Members of the SOG squad in Port Arthur on April 28, 1996. Edited extract from Sons of God, by Heath O’loughlin, published by Macmillan Australia, RRP $34.99.
whether he had a hostage in front of him or not. Sierra was faced with a choice that would have had enormous consequences. In his sights was Australia’s worst mass murderer, and he had the opportunity to take him down and end the madness on behalf of all
screaming because the flames consumed them. Then, still screaming and on fire, the person turned to face me and ripped their burning clothes off. I could see a penis and that’s when I knew it was a male. I now knew who I was looking at and got a clear view of his face. It was Bryant.
We don’t get paid to take lives in the SOG; we get paid to save them and put criminals like Bryant before the courts. But I have to admit, when I had Bryant’s head quartered in my sights, I was fully prepared to take the shot had it been justified. Haze When I first glimpsed Bryant, he was a pathetic figure. He looked dazed and confused. He didn’t react when he saw us approaching. Mojo Bryant wasn’t even complaining of the burns. It was all a bit strange. He was away with the fairies. Take away what happened at Port Arthur and even just focus on Seascape, I mean this bloke has just come out of a burning building that almost collapsed around him because he stayed in there a hell of a long time—but there was just no substance to him. He showed no malice towards anyone, just a stupid, jovial attitude. It was just another day to him. The birds were singing, the sun was coming up and he was just staring at us.
Sierra left his sniper position and ran down to assist with the arrest, and there he came face-toface with Bryant. [ Hostage Glenn Pears was killed by Bryant before the fire began.] Sierra We arrested him like the SOG arrests people. He had just killed more than 30 people, including children, and we weren’t about to treat him with kid gloves. He was writhing in pain and rolling around on the ground after the flames had been extinguished, but we didn’t make it any more comfortable for him. I looked down and he was just laughing. I remember staring into his piercing, chilling blue eyes. There was nothing there, just emptiness. It was so eerie and disconcerting for me. That’s something that will stay with me forever.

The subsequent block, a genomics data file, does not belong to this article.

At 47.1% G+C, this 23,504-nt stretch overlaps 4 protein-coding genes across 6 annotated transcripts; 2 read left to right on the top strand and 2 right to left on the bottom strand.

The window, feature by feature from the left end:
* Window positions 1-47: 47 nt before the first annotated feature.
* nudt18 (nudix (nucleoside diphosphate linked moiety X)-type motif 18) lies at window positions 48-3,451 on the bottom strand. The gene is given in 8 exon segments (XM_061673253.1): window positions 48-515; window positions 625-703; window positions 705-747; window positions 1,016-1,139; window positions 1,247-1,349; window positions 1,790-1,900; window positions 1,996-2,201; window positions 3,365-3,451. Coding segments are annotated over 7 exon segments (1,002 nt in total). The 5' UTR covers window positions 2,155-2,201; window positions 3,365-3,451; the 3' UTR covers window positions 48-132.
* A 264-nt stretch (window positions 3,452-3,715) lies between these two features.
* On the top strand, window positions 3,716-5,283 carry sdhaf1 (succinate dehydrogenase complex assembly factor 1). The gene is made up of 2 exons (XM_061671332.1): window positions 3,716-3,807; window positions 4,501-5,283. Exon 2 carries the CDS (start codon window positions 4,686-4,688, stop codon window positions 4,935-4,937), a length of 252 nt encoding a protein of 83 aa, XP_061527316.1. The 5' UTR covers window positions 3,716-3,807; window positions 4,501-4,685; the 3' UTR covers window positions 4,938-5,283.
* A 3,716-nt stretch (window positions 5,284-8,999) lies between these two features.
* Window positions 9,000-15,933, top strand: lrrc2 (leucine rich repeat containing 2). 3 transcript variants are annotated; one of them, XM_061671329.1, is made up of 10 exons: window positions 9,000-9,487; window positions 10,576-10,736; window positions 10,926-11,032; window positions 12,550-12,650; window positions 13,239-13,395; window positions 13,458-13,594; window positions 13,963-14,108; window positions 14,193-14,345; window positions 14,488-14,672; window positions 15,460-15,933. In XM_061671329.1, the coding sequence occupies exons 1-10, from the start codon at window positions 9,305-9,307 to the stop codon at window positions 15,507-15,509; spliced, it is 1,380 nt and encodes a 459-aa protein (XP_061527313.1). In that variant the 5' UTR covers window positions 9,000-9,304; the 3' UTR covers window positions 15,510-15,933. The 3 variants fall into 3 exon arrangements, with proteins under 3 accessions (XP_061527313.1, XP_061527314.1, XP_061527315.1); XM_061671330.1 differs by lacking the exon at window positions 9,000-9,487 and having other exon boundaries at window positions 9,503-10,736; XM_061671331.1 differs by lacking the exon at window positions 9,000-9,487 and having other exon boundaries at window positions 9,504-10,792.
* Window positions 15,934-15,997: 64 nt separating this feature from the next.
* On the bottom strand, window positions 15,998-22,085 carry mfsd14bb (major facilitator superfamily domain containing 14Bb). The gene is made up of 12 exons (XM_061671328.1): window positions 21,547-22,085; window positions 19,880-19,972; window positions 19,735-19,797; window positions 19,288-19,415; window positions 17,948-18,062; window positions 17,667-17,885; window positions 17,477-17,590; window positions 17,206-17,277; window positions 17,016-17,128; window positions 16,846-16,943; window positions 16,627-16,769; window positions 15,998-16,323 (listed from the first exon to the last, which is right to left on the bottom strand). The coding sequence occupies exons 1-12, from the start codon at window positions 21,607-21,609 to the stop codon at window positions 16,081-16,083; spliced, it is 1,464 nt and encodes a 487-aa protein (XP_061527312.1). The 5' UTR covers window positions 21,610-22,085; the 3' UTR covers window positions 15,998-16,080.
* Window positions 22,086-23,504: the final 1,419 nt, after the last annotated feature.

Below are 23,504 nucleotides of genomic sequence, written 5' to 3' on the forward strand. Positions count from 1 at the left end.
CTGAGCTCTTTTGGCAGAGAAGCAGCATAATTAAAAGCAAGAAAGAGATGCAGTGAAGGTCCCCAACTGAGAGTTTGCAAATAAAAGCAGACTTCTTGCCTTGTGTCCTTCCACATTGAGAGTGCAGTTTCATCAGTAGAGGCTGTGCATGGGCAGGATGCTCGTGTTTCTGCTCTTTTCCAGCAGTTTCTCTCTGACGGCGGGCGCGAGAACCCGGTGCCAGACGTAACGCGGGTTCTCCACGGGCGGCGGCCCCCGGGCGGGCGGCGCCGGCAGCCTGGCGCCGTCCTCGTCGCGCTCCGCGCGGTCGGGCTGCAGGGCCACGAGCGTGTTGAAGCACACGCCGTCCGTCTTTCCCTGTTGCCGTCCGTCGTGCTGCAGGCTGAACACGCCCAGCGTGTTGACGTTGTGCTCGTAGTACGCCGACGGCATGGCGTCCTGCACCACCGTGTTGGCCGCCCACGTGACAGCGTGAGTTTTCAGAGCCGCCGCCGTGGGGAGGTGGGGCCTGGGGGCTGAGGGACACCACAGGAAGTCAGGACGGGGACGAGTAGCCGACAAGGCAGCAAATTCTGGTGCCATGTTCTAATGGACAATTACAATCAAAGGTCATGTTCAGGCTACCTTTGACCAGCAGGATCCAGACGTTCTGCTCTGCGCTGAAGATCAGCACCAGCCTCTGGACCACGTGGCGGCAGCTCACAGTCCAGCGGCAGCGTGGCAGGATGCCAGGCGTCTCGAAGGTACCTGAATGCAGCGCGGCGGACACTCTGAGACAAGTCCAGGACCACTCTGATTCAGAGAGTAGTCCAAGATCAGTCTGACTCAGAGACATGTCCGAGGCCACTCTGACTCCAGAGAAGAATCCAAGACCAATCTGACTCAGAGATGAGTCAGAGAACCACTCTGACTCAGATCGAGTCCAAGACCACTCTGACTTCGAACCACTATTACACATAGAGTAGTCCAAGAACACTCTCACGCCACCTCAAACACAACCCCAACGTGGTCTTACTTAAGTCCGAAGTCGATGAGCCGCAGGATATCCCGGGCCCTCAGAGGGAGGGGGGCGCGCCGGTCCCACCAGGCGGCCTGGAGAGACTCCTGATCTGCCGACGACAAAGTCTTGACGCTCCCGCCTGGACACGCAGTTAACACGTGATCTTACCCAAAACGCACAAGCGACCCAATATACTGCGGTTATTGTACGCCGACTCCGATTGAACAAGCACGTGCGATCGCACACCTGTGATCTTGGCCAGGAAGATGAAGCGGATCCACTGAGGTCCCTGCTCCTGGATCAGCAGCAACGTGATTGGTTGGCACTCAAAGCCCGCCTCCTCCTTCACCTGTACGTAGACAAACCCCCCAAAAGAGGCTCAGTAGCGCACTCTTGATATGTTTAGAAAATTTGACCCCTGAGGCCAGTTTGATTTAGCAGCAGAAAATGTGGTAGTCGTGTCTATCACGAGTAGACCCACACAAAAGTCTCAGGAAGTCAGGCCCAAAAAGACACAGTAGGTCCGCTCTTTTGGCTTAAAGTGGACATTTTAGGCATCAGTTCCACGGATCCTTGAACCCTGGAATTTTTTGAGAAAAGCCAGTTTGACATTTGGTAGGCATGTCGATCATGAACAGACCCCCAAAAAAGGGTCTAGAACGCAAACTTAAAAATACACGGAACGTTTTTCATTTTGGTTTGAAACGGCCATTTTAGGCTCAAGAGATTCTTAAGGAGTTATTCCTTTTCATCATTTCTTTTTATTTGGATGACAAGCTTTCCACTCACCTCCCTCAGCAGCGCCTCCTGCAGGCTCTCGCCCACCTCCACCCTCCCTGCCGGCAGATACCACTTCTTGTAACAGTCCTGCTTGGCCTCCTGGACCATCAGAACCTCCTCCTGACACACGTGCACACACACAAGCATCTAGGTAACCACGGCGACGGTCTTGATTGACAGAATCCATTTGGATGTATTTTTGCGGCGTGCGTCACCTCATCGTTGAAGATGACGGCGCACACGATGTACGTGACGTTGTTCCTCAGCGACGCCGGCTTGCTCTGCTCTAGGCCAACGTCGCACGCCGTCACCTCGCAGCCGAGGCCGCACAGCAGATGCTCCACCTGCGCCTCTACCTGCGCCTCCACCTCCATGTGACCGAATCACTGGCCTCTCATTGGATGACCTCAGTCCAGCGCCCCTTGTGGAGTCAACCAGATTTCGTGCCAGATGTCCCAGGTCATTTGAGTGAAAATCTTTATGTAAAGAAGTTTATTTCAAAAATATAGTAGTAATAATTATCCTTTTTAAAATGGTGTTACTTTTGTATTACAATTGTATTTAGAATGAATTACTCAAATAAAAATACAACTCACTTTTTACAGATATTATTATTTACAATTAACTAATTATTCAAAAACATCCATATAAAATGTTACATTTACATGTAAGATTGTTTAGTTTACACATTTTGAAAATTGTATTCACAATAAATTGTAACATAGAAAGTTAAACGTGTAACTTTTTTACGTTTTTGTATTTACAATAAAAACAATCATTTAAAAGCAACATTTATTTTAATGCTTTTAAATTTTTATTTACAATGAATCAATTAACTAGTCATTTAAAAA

Days after the siege, Haze and Sierra were in a car listening to talkback radio on 3AW when host Neil Mitchell began to take calls about the Port Arthur tragedy from listeners around the country. Haze People were complaining because we didn’t shoot Bryant and only arrested him. We don’t shoot naked, unarmed, pathetic individuals. We’d acted in the most professional way, but still got criticised. We don’t act on anger, grudges or personal benefit; we look at things objectively and deal with them case by case.
As Sierra and the men grappled with the shootings, they thought about the victims, particularly the children Bryant had killed. Sierra When I got home, I gave my baby a big hug and it meant that much more.
“I looked down and he was just laughing” —Sierra NEVER FORGOTTEN The massacre began in the Broad Arrow Cafe, where Carolyn Loughton was having lunch with daughter Sarah, 15. Sarah was murdered. “He came down and he was killing people,” Carolyn told WHO. “I still have nightmares.”
The Port Arthur historic site (in 2016). “The brain could not cope with what we were seeing,” survivor Peter Crosswell told WHO.
The Broad Arrow Cafe (on May 2, 1996) where 20 people were killed.